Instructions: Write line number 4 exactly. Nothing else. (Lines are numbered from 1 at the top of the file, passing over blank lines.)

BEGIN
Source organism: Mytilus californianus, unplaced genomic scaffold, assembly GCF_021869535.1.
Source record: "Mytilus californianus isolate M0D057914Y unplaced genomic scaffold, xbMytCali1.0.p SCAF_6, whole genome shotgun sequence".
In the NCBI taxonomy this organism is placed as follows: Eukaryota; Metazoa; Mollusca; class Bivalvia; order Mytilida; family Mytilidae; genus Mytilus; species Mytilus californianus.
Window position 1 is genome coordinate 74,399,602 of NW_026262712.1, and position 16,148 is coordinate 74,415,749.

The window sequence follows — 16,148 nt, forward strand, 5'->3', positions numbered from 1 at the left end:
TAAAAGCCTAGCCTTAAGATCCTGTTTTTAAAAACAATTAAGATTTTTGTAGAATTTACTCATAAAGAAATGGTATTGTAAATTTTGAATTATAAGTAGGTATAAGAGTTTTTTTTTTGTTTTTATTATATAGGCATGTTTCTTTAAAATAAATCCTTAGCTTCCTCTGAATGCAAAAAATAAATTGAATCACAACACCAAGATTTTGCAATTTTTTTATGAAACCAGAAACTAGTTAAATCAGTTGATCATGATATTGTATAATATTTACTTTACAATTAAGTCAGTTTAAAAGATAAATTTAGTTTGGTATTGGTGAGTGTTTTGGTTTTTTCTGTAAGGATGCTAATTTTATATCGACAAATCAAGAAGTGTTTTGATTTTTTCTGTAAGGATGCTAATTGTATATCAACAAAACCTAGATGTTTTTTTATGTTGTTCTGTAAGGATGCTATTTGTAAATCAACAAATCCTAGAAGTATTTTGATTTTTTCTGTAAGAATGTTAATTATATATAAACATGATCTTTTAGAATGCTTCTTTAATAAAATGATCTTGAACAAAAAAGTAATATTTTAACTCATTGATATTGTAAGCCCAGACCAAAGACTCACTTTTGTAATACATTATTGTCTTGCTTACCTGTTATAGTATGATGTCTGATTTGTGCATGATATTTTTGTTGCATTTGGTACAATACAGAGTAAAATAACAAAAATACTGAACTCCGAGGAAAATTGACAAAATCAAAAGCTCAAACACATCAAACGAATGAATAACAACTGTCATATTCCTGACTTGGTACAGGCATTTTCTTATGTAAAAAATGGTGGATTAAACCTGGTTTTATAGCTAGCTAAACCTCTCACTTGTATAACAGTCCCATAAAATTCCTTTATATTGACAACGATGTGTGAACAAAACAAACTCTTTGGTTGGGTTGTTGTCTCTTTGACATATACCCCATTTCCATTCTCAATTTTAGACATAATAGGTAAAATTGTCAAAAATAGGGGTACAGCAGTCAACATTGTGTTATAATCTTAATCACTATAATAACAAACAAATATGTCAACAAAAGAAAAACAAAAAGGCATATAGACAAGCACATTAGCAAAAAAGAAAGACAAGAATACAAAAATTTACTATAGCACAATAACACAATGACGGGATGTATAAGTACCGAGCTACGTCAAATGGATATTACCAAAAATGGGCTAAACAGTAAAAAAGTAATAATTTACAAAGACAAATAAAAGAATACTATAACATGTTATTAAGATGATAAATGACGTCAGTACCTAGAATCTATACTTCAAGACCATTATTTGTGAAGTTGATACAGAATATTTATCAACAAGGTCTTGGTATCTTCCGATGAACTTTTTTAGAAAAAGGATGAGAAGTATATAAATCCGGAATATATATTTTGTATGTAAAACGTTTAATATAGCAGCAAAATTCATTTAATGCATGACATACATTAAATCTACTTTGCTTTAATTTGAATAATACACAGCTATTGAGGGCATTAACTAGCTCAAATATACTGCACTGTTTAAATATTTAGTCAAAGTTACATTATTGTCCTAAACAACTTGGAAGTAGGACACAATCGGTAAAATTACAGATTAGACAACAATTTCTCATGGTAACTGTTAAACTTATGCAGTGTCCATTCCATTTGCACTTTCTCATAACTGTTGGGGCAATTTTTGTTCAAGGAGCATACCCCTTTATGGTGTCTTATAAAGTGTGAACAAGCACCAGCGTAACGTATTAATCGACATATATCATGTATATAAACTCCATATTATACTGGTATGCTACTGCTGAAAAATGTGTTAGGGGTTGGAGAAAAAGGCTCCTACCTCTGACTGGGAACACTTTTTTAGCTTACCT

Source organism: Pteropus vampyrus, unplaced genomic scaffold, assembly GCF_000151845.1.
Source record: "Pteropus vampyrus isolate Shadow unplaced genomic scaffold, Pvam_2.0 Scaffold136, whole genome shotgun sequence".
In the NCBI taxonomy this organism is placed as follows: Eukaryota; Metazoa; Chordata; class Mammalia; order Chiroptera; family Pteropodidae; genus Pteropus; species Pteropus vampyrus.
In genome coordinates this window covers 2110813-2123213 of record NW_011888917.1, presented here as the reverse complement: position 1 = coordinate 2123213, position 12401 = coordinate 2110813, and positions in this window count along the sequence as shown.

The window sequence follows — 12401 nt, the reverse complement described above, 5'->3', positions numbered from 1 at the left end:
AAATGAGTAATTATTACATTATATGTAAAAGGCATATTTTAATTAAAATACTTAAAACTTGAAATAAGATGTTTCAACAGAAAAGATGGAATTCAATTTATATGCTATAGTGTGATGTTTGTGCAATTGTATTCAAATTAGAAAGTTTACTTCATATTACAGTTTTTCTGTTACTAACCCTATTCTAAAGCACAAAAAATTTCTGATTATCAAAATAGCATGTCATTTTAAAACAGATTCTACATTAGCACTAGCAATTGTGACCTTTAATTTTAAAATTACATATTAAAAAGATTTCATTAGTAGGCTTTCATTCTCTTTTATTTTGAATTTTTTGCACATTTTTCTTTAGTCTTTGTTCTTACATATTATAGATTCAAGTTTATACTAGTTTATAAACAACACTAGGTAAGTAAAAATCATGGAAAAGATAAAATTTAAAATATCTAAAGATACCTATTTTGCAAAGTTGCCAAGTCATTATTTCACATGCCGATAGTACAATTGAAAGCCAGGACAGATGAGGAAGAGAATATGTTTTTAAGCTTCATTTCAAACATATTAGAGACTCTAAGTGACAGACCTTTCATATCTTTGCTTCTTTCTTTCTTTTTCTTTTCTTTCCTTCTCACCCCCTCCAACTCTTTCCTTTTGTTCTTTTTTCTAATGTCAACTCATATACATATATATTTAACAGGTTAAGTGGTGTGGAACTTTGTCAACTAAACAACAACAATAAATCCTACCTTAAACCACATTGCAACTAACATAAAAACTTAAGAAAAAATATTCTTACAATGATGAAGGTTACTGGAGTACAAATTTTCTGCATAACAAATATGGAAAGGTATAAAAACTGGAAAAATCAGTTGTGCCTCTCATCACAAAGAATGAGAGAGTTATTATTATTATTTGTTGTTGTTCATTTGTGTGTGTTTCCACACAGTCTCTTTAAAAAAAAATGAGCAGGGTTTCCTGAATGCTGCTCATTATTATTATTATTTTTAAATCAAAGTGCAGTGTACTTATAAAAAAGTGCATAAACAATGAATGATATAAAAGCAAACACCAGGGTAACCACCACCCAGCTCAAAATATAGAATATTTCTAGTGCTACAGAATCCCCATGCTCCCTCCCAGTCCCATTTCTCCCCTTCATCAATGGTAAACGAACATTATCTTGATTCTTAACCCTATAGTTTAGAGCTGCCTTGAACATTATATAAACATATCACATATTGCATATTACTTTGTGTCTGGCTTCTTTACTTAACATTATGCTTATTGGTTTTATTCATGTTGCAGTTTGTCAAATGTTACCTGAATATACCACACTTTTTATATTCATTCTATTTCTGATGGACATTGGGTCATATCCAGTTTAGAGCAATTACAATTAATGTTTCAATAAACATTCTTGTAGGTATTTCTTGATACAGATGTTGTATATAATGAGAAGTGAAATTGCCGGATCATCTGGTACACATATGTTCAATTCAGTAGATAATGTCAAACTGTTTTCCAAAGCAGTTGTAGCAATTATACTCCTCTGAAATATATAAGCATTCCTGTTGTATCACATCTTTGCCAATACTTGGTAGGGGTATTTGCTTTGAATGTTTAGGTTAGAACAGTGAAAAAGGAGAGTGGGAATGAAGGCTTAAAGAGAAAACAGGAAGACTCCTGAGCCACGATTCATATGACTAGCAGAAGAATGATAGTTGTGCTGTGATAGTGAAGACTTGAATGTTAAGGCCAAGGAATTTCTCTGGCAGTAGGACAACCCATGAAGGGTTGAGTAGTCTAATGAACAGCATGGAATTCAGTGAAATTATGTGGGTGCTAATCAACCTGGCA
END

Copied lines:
Window position 1 is genome coordinate 74,399,602 of NW_026262712.1, and position 16,148 is coordinate 74,415,749.